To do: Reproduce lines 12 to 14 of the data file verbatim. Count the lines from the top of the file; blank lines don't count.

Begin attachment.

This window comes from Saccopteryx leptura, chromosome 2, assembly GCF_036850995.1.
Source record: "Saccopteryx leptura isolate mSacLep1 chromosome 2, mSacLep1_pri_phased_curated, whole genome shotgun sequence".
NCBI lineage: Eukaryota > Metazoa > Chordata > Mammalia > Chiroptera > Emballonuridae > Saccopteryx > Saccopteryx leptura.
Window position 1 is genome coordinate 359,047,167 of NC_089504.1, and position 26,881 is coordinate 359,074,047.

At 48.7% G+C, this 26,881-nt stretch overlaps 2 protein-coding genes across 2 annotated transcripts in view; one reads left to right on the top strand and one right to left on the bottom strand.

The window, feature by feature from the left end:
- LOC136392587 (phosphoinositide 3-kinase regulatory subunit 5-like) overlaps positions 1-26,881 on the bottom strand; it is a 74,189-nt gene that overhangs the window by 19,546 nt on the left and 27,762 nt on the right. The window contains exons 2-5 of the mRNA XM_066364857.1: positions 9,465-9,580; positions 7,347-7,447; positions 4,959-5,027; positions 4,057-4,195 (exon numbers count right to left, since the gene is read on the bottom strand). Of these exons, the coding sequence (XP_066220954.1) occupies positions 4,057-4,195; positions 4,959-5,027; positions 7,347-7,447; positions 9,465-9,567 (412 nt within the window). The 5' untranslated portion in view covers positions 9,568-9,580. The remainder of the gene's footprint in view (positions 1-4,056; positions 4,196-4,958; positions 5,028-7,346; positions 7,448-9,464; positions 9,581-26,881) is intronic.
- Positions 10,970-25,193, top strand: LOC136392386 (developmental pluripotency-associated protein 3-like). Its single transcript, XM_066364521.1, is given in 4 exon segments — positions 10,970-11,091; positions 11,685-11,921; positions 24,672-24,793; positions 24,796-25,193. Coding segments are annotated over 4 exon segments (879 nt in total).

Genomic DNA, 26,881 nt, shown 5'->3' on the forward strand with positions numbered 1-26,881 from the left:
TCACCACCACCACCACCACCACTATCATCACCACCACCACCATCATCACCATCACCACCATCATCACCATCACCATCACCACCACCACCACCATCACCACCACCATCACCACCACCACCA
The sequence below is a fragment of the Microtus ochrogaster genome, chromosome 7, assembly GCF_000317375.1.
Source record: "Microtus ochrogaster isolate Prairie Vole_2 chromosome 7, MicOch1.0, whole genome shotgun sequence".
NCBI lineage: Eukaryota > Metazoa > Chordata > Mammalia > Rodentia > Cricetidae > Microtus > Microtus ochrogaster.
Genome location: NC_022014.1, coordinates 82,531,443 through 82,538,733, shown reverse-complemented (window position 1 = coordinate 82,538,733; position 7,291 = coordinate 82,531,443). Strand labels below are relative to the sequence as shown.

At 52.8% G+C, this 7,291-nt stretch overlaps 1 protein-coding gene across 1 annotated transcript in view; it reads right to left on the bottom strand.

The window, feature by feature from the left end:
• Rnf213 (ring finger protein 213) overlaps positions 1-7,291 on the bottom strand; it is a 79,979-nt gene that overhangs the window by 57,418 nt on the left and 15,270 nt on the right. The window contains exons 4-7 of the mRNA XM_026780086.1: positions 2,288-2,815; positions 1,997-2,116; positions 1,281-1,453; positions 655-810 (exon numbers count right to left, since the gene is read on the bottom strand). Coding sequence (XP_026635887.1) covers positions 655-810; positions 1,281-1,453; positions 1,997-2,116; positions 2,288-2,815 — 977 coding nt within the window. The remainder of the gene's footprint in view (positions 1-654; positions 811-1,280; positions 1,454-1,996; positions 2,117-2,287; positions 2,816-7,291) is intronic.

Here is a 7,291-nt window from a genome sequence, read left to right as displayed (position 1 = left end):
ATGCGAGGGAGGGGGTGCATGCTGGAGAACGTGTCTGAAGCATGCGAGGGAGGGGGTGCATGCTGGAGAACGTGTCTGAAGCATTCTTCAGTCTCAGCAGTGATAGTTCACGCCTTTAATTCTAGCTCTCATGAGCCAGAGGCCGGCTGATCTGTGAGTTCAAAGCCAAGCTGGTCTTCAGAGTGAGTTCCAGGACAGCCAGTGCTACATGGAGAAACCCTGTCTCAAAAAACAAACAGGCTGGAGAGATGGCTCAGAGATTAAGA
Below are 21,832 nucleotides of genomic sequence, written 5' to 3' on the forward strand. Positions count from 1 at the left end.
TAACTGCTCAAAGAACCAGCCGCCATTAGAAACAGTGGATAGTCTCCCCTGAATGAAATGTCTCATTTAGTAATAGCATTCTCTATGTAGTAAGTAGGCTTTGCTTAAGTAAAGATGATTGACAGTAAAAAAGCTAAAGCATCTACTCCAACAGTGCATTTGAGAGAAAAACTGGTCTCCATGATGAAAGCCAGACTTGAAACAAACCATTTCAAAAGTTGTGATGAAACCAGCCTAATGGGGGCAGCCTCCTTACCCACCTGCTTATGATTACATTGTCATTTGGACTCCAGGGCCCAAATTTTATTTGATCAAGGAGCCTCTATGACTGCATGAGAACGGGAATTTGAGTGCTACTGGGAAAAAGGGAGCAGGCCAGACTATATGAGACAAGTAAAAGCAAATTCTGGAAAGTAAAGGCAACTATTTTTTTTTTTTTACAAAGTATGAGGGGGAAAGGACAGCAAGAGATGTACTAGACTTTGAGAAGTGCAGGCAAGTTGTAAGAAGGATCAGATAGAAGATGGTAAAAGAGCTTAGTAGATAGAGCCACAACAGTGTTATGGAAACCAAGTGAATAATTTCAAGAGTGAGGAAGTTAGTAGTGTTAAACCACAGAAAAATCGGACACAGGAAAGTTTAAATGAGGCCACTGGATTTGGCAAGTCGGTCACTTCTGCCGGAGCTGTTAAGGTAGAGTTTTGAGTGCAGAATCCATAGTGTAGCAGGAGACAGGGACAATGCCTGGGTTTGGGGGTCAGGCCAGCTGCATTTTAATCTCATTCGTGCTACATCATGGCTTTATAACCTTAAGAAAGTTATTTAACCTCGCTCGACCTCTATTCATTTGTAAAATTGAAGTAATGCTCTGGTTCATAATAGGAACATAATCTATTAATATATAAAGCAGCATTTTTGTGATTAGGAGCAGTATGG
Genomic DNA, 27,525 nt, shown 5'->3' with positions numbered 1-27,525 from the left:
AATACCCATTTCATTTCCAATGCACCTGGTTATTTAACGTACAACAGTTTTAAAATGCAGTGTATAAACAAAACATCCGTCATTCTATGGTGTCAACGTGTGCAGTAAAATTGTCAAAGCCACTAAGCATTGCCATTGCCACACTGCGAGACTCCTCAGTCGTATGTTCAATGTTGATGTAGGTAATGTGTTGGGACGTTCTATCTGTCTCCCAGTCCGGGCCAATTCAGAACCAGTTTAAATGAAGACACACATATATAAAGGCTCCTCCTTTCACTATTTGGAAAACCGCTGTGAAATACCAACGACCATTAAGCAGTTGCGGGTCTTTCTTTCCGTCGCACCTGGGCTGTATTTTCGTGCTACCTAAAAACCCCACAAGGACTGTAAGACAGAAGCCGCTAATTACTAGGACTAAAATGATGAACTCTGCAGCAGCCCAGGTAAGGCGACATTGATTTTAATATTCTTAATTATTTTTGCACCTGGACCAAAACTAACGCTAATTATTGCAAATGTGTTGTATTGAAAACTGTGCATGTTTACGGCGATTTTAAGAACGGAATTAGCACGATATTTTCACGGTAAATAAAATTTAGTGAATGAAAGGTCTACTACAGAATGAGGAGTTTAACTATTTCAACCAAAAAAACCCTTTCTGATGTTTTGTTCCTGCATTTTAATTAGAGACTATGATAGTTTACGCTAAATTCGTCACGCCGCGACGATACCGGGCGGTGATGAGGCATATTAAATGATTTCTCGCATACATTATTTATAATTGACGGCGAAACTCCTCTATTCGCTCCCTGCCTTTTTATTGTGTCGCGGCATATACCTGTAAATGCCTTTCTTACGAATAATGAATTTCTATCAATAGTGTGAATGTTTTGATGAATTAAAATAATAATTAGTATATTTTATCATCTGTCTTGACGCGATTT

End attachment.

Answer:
Source record: "Microtus ochrogaster isolate Prairie Vole_2 chromosome 7, MicOch1.0, whole genome shotgun sequence".
NCBI lineage: Eukaryota > Metazoa > Chordata > Mammalia > Rodentia > Cricetidae > Microtus > Microtus ochrogaster.
Genome location: NC_022014.1, coordinates 82,531,443 through 82,538,733, shown reverse-complemented (window position 1 = coordinate 82,538,733; position 7,291 = coordinate 82,531,443). Strand labels below are relative to the sequence as shown.